Ashley Morrison's Blog

January 1, 2012

6 years on.

Filed under: Licence fees,Publish work — Ashley Morrison @ 5:31 pm
Tags: , , , ,

And still going strong – as that’s approximately how long ago this image was taken – which can be seen here on the cover of Home Buyers Guide magazine…
Cover of Home Buyers Guide magazine
.. which is currently on the bookshelves this month.

Period of use, is, therefore, one of the 3 Key things that one need to take into account when determining what an image is worth.
But yet some don’t seem to think it should really matter – when it comes to putting a price on what we do.

Can use (if you want to) V’s Want to use (for years to come).

Two very different things, as far as I’m concerned – which I think this latest cover demonstrates very well. Because they could have used any number of images here – and we know they have had some new images produced this year by others – but yet this is the image…
Cover of Home Buyers Guide magazine
.. that they still choose to use for the cover – which we produced almost 6 years ago.

Anyway, a Happy New Year to everyone – from all of us here at ampimage – and something to think about over the coming years.



  1. Hi Ashley,

    I assume by your comment on ‘period of use’ your client either purchased a licence that covered a long period, or that they contacted you to arrange a new licence for the additional usage?

    Good post, it’s an important point that some seem to overlook very often.


    Comment by Neill Watson — January 20, 2012 @ 4:05 pm | Reply

    • The ‘Period of use’ will vary depending on the client – and how long they need to use the images for.
      For example, an Editor of a magazine will only need to use your images for 60 days from 1st Publication date – which is part of the reason why you would give them a discount i.e. it’s less than standard use.

      Note: it doesn’t cost you less to produce images which are used for an editorial feature – it’s just they pay less (or you charge less) because of their usage requirements.

      So you may make less money from that set of images, if they are the only people who want to use them.
      The Key then with this sort of work, is therefore to try and find others, who would also be interested in using those images e.g. other magazines.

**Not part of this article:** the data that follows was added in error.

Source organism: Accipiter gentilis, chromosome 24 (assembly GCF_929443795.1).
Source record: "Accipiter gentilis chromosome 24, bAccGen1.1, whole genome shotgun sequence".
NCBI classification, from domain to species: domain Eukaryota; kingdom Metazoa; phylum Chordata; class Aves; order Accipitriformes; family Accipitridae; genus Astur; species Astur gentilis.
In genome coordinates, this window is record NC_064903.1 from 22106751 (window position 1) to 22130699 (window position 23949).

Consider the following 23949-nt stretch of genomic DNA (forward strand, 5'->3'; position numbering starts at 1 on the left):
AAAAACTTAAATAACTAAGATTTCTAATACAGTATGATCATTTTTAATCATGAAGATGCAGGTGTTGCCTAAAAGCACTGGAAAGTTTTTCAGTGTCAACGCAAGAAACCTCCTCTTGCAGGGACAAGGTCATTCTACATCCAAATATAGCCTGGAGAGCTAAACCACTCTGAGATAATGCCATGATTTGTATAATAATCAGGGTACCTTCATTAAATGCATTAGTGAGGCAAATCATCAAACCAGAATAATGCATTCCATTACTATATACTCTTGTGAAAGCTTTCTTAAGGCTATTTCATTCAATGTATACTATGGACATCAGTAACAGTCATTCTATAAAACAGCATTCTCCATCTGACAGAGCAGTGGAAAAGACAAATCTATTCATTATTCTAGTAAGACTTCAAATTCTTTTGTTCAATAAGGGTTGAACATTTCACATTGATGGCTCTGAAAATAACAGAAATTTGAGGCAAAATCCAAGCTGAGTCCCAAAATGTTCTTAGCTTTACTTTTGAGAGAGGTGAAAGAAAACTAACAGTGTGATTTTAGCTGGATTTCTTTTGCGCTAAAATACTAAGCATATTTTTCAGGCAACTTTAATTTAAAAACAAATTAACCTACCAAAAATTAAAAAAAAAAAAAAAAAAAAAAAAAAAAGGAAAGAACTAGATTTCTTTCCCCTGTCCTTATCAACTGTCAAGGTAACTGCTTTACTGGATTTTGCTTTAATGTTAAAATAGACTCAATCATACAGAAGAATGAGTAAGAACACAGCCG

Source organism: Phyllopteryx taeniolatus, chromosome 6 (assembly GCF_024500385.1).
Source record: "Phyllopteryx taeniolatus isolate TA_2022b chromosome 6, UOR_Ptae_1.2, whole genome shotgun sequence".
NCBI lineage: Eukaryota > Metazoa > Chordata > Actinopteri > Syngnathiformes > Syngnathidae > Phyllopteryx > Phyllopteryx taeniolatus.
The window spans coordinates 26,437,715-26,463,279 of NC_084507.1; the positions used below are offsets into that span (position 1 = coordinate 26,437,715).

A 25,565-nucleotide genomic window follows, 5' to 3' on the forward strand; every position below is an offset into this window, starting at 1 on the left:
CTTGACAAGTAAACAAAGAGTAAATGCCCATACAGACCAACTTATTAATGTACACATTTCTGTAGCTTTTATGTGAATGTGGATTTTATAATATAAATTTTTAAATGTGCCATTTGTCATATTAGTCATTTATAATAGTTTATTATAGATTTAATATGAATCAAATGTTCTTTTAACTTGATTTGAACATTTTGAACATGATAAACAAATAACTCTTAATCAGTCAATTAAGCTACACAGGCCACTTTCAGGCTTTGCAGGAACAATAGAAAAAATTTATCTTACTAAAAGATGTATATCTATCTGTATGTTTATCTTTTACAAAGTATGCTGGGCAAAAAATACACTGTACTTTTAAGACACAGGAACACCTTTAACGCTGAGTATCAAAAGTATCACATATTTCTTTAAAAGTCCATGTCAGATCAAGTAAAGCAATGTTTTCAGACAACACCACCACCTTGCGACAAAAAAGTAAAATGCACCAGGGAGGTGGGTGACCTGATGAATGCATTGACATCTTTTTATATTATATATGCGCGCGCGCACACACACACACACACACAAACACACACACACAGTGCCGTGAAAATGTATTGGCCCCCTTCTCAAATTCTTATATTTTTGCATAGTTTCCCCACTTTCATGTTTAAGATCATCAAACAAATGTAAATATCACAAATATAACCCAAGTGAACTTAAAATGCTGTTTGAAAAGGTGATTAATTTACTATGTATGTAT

If you can successfully do that, then over the next few years, you should see how all those extra amounts could add up, to make it worth your while going the extra mile in the first place.

      If on the other hand, it’s just one client who wants to use your images, then you really need to agree on what the period of use is – so as you know what the deal is beforehand. Because producing a set of images which they will still want to use 5 years from now, is very different from producing a set of images that they only want to use for a few weeks.
      So that does need to be taken into account, whenever you quote a fee – because it’s like the difference between Good, Very good and Just good enough for now.

      So which is it to be ?

      Because there are more than 100 different ways to shoot any subject.

      Comment by Ashley Morrison — January 20, 2012 @ 4:33 pm | Reply

      • Yes, I work the same way wherever possible. Was just wondering whether your client had had the foresight to invest in a longer licence six years ago, or whether they’d returned to you to obtain a licence for re-use?

        Comment by Neill Watson — January 20, 2012 @ 4:40 pm

      • More to the point – did I foresee this 6 years ago, when I quoted a fee back then !!

        Comment by Ashley Morrison — January 20, 2012 @ 5:01 pm

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